The selection of TA parameters for MSATA is not required at proposal submission. During program update, after an APA has been assigned by STScI, the final target acquisition parameters will be defined by the user through the selection of a set of reference stars for each Visit. At program update, suitable reference stars must be present in the user's input Catalog in order for this process to work. A detailed description can be found in the article on MSATA.

Figure 1. Timeline of the NIRSpec MOS observing process without NIRCam Pre-Imaging

A timeline figure of the JWST NIRSpec MOS observing flow during an observing cycle.

Deadline for submission of MOS flight-ready program updates

Program updates for NIRSpec MOS proposals, as well as programs using MSATA, will be due to STScI 6 weeks after the assignment of the Aperture Position Angle for the NIRSpec MOS observation. This timing will allow for detailed review of the program internally by instrument team scientists and the program coordinators. It enables a more relaxed approach to finalizing any details that will need to be worked out between STScI and the observing team for this complex observation mode well in advance of the scheduling window. It is true, however, that the MSA shutter operability can change on short timeframes. APT will alert you of any changes that affect your planned sources when your program is loaded into APT. It is anticipated that 28 days is the minimum time needed by STScI staff to process MOS or MSATA flight ready program updates (as seen in Table 1). Hence, if your science is significantly impacted by shutter operability changes, you may request to update your program after the official deadline. If time is too short (i.e. within 28 days from your observation window start) you may request that STScI pull your observations for re-scheduling at a later time.

This process will be re-assessed during Cycle 1 science operations. The timescale for reviews of the MOS and MSATA flight updates may be adjusted once experience is gained.

Table 1. Minimum timeframe for STScI review of flight executable MOS or MSATA observations

Time frame before science observation windowSTScI NIRSpec flight executable program review activity
28 to 21 DaysInstrument scientist review of MOS or MSATA observations
21 to 14 DaysProgram coordinator checks of MOS or MSATA observations
14 to 0 DaysShort term scheduling of executable visits

Example effect of fixed aperture position angle constraints on observation execution windows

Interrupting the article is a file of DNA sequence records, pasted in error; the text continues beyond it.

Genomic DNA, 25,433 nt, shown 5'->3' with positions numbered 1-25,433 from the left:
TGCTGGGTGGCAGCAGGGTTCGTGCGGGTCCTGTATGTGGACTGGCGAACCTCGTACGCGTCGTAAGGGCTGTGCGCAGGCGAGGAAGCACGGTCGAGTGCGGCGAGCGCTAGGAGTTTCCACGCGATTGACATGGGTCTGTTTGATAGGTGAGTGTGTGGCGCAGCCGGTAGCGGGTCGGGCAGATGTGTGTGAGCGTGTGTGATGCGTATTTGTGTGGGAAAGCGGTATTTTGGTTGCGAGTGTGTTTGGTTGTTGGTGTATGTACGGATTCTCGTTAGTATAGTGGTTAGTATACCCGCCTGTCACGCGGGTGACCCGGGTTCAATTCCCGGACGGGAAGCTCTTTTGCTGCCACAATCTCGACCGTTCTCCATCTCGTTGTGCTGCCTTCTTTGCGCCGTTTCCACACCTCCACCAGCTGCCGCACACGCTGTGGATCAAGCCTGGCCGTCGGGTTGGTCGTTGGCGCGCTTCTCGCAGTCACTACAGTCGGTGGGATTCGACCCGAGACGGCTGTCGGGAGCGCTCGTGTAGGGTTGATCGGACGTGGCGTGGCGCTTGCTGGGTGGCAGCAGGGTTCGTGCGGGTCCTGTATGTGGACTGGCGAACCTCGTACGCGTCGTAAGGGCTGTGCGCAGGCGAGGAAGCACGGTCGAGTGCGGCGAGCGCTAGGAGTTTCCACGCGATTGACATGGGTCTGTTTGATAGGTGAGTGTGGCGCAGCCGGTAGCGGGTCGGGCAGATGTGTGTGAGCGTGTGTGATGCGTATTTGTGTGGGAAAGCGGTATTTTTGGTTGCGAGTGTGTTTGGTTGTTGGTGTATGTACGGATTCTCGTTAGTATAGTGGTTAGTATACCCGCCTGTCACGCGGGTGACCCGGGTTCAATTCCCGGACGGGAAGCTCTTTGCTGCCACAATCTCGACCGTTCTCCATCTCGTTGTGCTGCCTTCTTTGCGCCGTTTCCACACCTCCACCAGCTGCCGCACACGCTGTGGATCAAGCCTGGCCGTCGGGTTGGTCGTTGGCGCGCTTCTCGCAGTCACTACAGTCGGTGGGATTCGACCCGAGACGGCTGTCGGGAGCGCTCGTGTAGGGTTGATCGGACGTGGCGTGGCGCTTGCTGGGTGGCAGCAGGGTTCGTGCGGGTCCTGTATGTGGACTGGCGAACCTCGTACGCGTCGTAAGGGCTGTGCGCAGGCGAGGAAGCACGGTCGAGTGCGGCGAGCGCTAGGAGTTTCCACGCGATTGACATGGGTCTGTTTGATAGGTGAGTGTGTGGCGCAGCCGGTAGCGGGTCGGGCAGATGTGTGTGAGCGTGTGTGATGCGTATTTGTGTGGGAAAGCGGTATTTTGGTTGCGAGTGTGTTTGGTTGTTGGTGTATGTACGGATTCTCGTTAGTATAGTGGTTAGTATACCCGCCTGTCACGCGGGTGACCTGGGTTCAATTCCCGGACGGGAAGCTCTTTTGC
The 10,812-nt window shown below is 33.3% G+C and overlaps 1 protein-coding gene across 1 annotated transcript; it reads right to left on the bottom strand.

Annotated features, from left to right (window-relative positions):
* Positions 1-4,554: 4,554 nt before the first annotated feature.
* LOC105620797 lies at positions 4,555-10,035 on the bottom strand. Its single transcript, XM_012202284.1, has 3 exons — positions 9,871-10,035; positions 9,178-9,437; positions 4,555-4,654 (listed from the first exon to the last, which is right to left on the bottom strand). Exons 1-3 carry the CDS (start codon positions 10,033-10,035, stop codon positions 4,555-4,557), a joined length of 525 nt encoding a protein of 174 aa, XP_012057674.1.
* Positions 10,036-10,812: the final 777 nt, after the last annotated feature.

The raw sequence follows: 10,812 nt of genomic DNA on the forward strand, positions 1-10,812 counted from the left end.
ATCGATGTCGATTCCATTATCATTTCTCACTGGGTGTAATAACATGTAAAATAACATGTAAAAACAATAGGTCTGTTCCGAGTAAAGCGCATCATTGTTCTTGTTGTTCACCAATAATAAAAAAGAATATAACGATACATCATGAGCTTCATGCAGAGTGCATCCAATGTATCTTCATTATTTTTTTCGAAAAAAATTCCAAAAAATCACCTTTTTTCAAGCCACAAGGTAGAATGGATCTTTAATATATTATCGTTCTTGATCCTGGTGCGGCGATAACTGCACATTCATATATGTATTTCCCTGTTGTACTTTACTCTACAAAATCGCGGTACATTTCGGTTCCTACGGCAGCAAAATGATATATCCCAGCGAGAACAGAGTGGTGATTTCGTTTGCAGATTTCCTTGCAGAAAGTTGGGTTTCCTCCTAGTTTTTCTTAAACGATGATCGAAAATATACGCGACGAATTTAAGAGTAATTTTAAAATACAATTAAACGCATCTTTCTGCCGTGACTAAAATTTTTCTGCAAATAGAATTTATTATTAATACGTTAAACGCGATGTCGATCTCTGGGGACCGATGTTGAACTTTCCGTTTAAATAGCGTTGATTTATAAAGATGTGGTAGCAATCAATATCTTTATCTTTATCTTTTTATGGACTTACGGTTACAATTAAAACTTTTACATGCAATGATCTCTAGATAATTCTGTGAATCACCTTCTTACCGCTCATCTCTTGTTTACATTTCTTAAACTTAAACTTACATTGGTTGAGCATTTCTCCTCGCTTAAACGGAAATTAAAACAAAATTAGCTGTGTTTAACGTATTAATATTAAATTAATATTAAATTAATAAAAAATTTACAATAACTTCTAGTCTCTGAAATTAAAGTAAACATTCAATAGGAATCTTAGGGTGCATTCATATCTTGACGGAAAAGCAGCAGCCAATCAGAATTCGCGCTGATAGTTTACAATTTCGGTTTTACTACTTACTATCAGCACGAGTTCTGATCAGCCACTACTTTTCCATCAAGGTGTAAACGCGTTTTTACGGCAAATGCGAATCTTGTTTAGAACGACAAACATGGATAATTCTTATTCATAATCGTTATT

Requesting a fixed or a highly constrained NIRSpec APA for MOS science or MSATA will translate directly to constraints on schedulability in the observing Cycle. Figure 2 shows two APT Visit Planner views of available execution windows for observations planned with identical MOS planning parameters and science duration. Both observations are at the same pointing position; the feasible APA span a range of 30°. The top visit planner view in Figure 2 is for an observation with an APA special requirement that has a range of 0° (i.e. a fixed APA). This observation has only eight days of schedulability over a year-long JWST observing cycle. The bottom Visit Planner view has no APA special requirement, and an available execution window of 54 days. Very strict constraints on execution position angles are discouraged but not forbidden.

  • For optimal schedulability of NIRSpec MOS and MSATA observations, programs should have no APA special requirements.  
  • An available angle constraint range of around 20°–30° is reasonable,  but all requests for tighter APA constraints on MOS or MSATA programs must be well justified in the technical case for the proposal.

Figure 2. Visit Planner observing windows for two planned observations at constrained vs. unconstrained APA

Shown here are visit planner observing window views of a highly constrained proposed APA (top) and unconstrained proposed APA (bottom). The more constrained observing window is only eight days long—it is defined by an APA special requirement with a 0° range. The unconstrained position angle plan has no special requirement constraint over the possible NIRSpec position angle range of 30°. This allows for science to be scheduled more optimally in the long range plan (LRP), over a wider 54 day window.



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    Clarification of MOS process and highlighted box on text regarding ON HOLD requirement